The hidden costs of M&A

The hidden costs of M&A

26 September 2021 By Lauren Croft
The hidden costs of M&A

Technology can present a variety of hidden costs in M&A deals, according to a new report from multinational law firm MinterEllison. 

Released last week, the Unmasking financial services’ IT costs in M&A - Insight report shows that the hidden costs of technology in deals are bringing down the value of some of the biggest transactions in the market. 

To mitigate additional risks and costs as a result of technology, companies need to have a full, early understanding of how IT can impact M&A deals. And as IT becomes more significant in organisations, the costs associated with ignoring it in transactional deals are becoming increasingly high, the Minters’ research revealed. 

“Like many industries, financial services have had a heightened focus on technology and digitisation over the last 18 months,” the report states. 


“Customers are more reliant and more comfortable with digital transactions, largely accelerated by the pandemic. The industry has also seen the introduction of open banking and client experiences being centred around online rather than face-to-face sales.”

This means that overseas investors have become increasingly interested in the Australian fintech market – Square’s acquisition of Afterpay in August being a prime example.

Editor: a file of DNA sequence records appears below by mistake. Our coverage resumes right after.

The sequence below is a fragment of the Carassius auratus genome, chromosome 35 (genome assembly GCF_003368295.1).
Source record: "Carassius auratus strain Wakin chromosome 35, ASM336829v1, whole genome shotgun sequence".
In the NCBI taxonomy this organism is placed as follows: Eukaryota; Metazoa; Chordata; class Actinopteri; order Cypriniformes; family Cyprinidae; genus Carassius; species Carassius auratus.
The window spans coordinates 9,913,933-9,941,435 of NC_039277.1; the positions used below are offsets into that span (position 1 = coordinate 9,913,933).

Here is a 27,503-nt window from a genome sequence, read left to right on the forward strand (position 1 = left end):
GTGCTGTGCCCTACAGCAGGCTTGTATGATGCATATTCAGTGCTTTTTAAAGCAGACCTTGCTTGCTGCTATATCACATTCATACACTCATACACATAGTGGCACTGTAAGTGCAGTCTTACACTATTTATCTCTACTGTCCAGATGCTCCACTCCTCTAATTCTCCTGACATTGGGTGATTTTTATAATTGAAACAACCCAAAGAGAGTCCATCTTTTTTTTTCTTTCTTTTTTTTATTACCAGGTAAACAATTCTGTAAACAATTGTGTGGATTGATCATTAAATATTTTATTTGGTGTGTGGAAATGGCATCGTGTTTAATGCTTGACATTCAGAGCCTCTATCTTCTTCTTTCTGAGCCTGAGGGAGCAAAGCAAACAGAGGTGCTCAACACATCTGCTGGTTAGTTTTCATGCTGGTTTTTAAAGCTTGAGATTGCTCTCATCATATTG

In addition, the report notes that domestic players, including ASX-listed companies, are acquiring existing technology businesses to enhance their online offerings. At the same time, players outside of the financial services industry are leveraging their customer base to move into financial services. One example is the recent move by retailer Woolworths to launch its standalone payment system WPay, which will be available to other retailers, a move which Minters partner Con Boulougouris said posed “significant challenges.”

“The Square-Afterpay merger and the move by other ASX 100 companies to recoup their fintech capex through third-party commercialisation all represent significant challenges to the established Australian banks, which account for 80 per cent of the Australian deposit and loan market,” he said.

Additionally, the report revealed that many banks and other financial services institutions are demerging and divesting non-core businesses in order to fund more investment in fintech, resulting in a rising venture capital fintech market in Australia. 


As stated in the Minters’ Financial Services Outlook report: “A key element of change in the financial services sector will be M&A as existing companies look to transform themselves. 

“They will do this by slimming down and becoming more focused, expanding into areas promising higher growth, or acquiring or integrating with innovative fintechs offering superior customer experiences, or stronger regulatory compliance.”

The report urged buyers to start asking questions and understanding their IT systems before finalising a deal – including investigating how different systems will integrate or merge with each other and how the other company uses their data. 

Minters partner Simon Lewis added that it is critical for buyers to ask the right questions. 

“Without proper planning and due diligence, you could end up buying a service that’s great on paper, but that will cost a lot to fix or replace the moment it falls over,” he said. 

“Organisations are looking for synergies – but just because you cut your business in half doesn't mean it will cost you half as much to run.”

The hidden costs of M&A
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